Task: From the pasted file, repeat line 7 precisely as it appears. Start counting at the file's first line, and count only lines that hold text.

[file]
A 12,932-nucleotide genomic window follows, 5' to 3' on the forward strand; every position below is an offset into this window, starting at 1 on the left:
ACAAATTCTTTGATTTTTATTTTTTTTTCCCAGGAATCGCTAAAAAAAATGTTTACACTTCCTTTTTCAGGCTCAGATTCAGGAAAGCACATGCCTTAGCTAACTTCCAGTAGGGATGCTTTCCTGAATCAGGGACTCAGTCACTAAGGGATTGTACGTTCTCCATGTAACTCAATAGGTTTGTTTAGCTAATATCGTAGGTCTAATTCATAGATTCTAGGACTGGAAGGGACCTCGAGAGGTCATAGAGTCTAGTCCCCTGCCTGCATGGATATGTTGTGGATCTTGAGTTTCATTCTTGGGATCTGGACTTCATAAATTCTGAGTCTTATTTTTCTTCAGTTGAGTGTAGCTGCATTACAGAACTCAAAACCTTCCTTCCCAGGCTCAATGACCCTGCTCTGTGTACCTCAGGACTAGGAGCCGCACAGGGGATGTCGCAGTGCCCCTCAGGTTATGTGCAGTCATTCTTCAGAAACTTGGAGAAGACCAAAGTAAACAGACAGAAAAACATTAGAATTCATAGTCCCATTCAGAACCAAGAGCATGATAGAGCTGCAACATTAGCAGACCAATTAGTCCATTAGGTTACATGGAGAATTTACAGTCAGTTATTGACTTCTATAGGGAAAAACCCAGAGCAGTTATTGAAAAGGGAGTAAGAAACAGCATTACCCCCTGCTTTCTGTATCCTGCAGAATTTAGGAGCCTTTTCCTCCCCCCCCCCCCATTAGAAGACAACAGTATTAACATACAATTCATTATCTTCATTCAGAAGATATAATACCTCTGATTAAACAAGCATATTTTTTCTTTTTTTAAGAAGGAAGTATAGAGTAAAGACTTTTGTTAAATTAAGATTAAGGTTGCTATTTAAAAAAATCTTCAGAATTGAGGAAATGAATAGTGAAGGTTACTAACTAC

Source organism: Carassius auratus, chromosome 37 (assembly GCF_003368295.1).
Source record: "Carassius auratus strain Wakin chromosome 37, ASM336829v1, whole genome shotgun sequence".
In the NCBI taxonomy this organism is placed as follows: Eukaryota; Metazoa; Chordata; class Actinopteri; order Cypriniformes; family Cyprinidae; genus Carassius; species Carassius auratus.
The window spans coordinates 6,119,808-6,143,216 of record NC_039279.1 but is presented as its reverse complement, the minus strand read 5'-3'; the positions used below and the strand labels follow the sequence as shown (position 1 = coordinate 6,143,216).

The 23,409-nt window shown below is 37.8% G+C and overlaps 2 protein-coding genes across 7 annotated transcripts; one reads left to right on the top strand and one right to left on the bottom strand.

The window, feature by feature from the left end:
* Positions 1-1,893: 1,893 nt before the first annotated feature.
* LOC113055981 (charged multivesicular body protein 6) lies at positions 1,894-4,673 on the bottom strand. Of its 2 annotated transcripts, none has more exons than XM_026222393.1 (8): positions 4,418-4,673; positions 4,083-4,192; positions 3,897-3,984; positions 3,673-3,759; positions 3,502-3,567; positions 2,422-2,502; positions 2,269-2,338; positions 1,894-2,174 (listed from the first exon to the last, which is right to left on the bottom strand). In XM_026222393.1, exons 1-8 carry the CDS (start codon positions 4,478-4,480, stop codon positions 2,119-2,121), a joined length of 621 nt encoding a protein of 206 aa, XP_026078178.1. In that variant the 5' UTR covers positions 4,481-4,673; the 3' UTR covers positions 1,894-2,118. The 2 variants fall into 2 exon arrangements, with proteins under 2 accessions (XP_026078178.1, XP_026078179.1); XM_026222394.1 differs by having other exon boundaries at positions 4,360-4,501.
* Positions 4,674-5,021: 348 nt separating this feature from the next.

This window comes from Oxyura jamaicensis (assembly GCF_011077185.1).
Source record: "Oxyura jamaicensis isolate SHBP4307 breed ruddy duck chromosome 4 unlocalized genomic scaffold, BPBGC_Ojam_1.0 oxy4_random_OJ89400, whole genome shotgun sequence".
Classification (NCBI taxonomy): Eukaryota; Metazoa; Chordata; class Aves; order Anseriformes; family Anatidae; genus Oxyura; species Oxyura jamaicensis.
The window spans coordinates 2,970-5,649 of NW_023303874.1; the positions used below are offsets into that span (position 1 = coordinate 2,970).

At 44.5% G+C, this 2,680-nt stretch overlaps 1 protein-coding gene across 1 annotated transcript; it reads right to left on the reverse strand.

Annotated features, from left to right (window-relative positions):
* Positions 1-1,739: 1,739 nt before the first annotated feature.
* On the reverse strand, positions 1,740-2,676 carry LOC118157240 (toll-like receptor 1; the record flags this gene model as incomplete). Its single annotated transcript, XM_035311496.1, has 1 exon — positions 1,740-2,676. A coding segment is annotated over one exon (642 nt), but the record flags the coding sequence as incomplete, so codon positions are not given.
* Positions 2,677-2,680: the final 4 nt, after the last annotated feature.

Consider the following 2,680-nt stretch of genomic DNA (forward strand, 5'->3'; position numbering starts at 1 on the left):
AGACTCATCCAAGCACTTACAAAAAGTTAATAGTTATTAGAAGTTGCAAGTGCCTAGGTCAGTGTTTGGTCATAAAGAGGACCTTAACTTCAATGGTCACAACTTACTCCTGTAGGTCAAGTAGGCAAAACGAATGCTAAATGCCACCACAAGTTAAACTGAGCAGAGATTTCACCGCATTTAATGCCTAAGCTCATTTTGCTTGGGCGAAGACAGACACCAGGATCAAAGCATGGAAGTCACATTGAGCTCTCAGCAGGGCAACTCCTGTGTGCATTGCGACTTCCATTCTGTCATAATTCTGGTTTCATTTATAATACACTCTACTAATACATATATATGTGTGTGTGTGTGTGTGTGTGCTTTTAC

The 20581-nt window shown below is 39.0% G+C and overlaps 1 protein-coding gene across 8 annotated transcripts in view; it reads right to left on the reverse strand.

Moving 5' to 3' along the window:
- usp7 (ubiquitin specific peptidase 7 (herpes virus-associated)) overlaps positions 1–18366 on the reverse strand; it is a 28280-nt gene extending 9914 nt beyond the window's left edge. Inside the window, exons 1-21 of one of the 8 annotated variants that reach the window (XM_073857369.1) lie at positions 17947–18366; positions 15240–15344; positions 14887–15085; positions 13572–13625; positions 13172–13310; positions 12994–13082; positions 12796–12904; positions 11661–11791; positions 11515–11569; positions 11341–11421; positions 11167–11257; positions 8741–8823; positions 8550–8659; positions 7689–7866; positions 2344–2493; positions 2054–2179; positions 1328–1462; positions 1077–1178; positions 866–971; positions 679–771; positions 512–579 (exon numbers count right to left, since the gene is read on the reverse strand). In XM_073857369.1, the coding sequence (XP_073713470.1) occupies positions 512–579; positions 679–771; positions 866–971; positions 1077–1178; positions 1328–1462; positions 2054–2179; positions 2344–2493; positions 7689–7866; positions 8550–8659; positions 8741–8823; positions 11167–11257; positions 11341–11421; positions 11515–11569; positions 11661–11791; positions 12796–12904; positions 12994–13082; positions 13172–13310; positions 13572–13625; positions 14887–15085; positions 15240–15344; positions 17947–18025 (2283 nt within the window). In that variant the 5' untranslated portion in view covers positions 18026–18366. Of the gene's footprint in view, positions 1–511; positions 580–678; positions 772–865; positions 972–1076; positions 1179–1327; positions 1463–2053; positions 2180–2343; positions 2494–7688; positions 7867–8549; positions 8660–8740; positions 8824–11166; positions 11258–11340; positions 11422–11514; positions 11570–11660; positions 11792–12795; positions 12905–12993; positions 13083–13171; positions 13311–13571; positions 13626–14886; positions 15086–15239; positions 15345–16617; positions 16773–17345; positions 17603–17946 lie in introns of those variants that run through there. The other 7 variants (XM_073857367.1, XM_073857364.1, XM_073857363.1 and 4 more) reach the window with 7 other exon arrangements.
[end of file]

The 23,409-nt window shown below is 37.8% G+C and overlaps 2 protein-coding genes across 7 annotated transcripts; one reads left to right on the top strand and one right to left on the bottom strand.